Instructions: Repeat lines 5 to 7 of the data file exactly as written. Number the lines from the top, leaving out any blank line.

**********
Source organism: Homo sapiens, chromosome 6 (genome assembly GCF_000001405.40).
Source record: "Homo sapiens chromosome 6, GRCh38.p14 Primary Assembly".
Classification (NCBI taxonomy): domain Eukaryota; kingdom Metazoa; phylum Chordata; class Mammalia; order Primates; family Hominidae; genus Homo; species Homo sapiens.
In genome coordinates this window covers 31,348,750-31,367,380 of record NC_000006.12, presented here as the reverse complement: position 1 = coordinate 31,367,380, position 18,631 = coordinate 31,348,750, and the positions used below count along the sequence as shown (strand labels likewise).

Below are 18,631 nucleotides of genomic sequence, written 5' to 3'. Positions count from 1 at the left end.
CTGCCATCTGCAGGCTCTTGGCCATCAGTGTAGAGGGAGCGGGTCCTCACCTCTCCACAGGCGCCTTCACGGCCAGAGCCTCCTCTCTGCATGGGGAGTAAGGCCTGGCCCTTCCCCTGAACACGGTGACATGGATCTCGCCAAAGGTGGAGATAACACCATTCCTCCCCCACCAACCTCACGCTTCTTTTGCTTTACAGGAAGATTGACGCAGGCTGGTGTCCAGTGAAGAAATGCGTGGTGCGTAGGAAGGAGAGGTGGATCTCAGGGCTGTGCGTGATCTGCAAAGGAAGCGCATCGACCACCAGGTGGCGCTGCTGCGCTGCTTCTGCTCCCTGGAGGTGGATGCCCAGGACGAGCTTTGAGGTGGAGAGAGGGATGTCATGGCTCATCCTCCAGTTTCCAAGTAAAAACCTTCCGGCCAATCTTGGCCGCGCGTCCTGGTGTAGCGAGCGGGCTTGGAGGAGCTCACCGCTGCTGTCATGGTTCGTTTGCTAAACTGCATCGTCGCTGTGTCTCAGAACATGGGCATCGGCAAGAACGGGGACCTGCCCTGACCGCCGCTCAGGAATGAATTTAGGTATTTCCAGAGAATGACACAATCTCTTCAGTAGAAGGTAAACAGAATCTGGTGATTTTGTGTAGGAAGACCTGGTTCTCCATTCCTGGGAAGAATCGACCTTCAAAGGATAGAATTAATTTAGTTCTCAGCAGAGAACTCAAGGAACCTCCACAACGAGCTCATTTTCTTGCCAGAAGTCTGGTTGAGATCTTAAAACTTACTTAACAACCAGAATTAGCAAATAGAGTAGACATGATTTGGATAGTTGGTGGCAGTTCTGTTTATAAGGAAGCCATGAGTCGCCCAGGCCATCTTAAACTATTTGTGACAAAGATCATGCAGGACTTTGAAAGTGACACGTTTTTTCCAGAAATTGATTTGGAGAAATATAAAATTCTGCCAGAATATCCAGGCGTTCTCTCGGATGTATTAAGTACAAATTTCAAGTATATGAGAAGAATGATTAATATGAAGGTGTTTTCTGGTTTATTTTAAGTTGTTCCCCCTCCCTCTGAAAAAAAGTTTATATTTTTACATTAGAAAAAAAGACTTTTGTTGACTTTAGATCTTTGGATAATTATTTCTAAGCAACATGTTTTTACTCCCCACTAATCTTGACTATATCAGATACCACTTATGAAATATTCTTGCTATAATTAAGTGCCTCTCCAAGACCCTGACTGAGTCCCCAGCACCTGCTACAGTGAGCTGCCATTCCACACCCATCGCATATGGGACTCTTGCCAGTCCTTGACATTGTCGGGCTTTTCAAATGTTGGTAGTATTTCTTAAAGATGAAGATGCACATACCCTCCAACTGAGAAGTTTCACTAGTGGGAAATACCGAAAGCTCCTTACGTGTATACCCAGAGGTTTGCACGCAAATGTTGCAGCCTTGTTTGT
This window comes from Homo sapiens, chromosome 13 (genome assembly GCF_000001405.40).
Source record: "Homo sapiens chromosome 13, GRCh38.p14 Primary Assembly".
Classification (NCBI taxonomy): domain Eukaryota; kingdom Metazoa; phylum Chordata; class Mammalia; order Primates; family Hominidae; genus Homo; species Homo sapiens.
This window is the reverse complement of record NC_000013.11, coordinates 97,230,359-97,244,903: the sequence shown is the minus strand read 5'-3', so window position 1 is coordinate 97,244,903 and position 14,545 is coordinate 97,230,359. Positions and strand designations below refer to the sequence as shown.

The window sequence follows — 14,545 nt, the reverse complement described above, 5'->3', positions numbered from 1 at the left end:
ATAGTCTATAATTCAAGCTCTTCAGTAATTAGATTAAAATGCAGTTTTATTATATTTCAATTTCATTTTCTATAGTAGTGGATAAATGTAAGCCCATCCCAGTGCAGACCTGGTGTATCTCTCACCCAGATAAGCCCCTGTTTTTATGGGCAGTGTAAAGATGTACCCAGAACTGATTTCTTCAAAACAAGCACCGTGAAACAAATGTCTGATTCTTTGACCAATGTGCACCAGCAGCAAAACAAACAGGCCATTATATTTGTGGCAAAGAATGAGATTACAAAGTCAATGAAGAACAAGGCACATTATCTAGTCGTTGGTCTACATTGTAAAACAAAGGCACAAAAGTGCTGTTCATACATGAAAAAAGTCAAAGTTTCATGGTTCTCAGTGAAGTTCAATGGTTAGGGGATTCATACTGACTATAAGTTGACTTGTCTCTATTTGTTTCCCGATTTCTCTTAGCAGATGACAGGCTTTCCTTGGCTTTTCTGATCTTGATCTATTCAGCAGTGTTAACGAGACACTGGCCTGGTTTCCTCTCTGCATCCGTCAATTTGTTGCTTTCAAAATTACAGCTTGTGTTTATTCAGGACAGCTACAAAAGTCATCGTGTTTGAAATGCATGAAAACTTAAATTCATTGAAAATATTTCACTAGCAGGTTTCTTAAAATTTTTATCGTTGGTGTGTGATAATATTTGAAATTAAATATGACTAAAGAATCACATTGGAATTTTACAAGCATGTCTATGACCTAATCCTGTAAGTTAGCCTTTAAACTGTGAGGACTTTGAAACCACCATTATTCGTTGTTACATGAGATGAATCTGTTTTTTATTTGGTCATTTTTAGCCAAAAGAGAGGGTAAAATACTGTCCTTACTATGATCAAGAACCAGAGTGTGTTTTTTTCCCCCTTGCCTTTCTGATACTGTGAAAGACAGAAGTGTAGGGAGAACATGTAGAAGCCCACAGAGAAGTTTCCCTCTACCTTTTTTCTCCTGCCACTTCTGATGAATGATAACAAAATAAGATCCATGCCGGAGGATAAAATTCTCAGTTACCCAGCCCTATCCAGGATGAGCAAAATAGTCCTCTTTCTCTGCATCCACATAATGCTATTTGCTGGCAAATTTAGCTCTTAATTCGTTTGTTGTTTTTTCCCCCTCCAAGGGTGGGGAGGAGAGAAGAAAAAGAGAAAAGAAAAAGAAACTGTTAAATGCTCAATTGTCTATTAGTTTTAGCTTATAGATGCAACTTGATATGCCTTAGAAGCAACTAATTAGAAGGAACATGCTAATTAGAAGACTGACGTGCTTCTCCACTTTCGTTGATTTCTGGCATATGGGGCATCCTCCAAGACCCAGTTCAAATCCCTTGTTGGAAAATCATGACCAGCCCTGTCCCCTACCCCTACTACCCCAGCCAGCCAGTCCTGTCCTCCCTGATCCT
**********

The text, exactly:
Below are 18,631 nucleotides of genomic sequence, written 5' to 3'. Positions count from 1 at the left end.
CTGCCATCTGCAGGCTCTTGGCCATCAGTGTAGAGGGAGCGGGTCCTCACCTCTCCACAGGCGCCTTCACGGCCAGAGCCTCCTCTCTGCATGGGGAGTAAGGCCTGGCCCTTCCCCTGAACACGGTGACATGGATCTCGCCAAAGGTGGAGATAACACCATTCCTCCCCCACCAACCTCACGCTTCTTTTGCTTTACAGGAAGATTGACGCAGGCTGGTGTCCAGTGAAGAAATGCGTGGTGCGTAGGAAGGAGAGGTGGATCTCAGGGCTGTGCGTGATCTGCAAAGGAAGCGCATCGACCACCAGGTGGCGCTGCTGCGCTGCTTCTGCTCCCTGGAGGTGGATGCCCAGGACGAGCTTTGAGGTGGAGAGAGGGATGTCATGGCTCATCCTCCAGTTTCCAAGTAAAAACCTTCCGGCCAATCTTGGCCGCGCGTCCTGGTGTAGCGAGCGGGCTTGGAGGAGCTCACCGCTGCTGTCATGGTTCGTTTGCTAAACTGCATCGTCGCTGTGTCTCAGAACATGGGCATCGGCAAGAACGGGGACCTGCCCTGACCGCCGCTCAGGAATGAATTTAGGTATTTCCAGAGAATGACACAATCTCTTCAGTAGAAGGTAAACAGAATCTGGTGATTTTGTGTAGGAAGACCTGGTTCTCCATTCCTGGGAAGAATCGACCTTCAAAGGATAGAATTAATTTAGTTCTCAGCAGAGAACTCAAGGAACCTCCACAACGAGCTCATTTTCTTGCCAGAAGTCTGGTTGAGATCTTAAAACTTACTTAACAACCAGAATTAGCAAATAGAGTAGACATGATTTGGATAGTTGGTGGCAGTTCTGTTTATAAGGAAGCCATGAGTCGCCCAGGCCATCTTAAACTATTTGTGACAAAGATCATGCAGGACTTTGAAAGTGACACGTTTTTTCCAGAAATTGATTTGGAGAAATATAAAATTCTGCCAGAATATCCAGGCGTTCTCTCGGATGTATTAAGTACAAATTTCAAGTATATGAGAAGAATGATTAATATGAAGGTGTTTTCTGGTTTATTTTAAGTTGTTCCCCCTCCCTCTGAAAAAAAGTTTATATTTTTACATTAGAAAAAAAGACTTTTGTTGACTTTAGATCTTTGGATAATTATTTCTAAGCAACATGTTTTTACTCCCCACTAATCTTGACTATATCAGATACCACTTATGAAATATTCTTGCTATAATTAAGTGCCTCTCCAAGACCCTGACTGAGTCCCCAGCACCTGCTACAGTGAGCTGCCATTCCACACCCATCGCATATGGGACTCTTGCCAGTCCTTGACATTGTCGGGCTTTTCAAATGTTGGTAGTATTTCTTAAAGATGAAGATGCACATACCCTCCAACTGAGAAGTTTCACTAGTGGGAAATACCGAAAGCTCCTTACGTGTATACCCAGAGGTTTGCACGCAAATGTTGCAGCCTTGTTTGT
This window comes from Homo sapiens, chromosome 13 (genome assembly GCF_000001405.40).